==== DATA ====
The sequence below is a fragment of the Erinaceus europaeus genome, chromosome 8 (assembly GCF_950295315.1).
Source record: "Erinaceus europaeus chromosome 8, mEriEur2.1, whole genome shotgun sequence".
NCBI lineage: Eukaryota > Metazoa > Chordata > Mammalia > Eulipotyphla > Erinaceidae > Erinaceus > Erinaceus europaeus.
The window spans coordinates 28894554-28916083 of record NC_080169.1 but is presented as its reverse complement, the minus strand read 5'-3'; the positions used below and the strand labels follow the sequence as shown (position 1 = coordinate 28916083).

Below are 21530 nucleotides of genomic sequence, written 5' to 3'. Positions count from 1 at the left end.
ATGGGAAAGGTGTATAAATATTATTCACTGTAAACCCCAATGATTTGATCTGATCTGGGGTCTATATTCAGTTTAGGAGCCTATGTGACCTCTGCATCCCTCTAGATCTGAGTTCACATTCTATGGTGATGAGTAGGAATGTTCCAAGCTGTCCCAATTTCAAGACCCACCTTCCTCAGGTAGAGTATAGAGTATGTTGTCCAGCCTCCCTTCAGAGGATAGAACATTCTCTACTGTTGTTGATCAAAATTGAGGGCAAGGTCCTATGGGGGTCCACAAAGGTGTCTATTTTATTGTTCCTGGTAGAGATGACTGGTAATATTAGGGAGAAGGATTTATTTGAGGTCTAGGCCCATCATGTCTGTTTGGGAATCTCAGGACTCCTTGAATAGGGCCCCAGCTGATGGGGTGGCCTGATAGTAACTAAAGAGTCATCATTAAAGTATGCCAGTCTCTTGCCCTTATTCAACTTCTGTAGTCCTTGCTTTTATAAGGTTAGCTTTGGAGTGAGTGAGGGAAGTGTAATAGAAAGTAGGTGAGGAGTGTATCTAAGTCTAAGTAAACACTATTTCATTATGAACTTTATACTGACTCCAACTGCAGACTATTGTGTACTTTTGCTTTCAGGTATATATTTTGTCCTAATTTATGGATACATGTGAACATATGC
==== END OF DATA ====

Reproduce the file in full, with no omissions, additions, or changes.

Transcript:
The sequence below is a fragment of the Erinaceus europaeus genome, chromosome 8 (assembly GCF_950295315.1).
Source record: "Erinaceus europaeus chromosome 8, mEriEur2.1, whole genome shotgun sequence".
NCBI lineage: Eukaryota > Metazoa > Chordata > Mammalia > Eulipotyphla > Erinaceidae > Erinaceus > Erinaceus europaeus.
The window spans coordinates 28894554-28916083 of record NC_080169.1 but is presented as its reverse complement, the minus strand read 5'-3'; the positions used below and the strand labels follow the sequence as shown (position 1 = coordinate 28916083).

Below are 21530 nucleotides of genomic sequence, written 5' to 3'. Positions count from 1 at the left end.
ATGGGAAAGGTGTATAAATATTATTCACTGTAAACCCCAATGATTTGATCTGATCTGGGGTCTATATTCAGTTTAGGAGCCTATGTGACCTCTGCATCCCTCTAGATCTGAGTTCACATTCTATGGTGATGAGTAGGAATGTTCCAAGCTGTCCCAATTTCAAGACCCACCTTCCTCAGGTAGAGTATAGAGTATGTTGTCCAGCCTCCCTTCAGAGGATAGAACATTCTCTACTGTTGTTGATCAAAATTGAGGGCAAGGTCCTATGGGGGTCCACAAAGGTGTCTATTTTATTGTTCCTGGTAGAGATGACTGGTAATATTAGGGAGAAGGATTTATTTGAGGTCTAGGCCCATCATGTCTGTTTGGGAATCTCAGGACTCCTTGAATAGGGCCCCAGCTGATGGGGTGGCCTGATAGTAACTAAAGAGTCATCATTAAAGTATGCCAGTCTCTTGCCCTTATTCAACTTCTGTAGTCCTTGCTTTTATAAGGTTAGCTTTGGAGTGAGTGAGGGAAGTGTAATAGAAAGTAGGTGAGGAGTGTATCTAAGTCTAAGTAAACACTATTTCATTATGAACTTTATACTGACTCCAACTGCAGACTATTGTGTACTTTTGCTTTCAGGTATATATTTTGTCCTAATTTATGGATACATGTGAACATATGC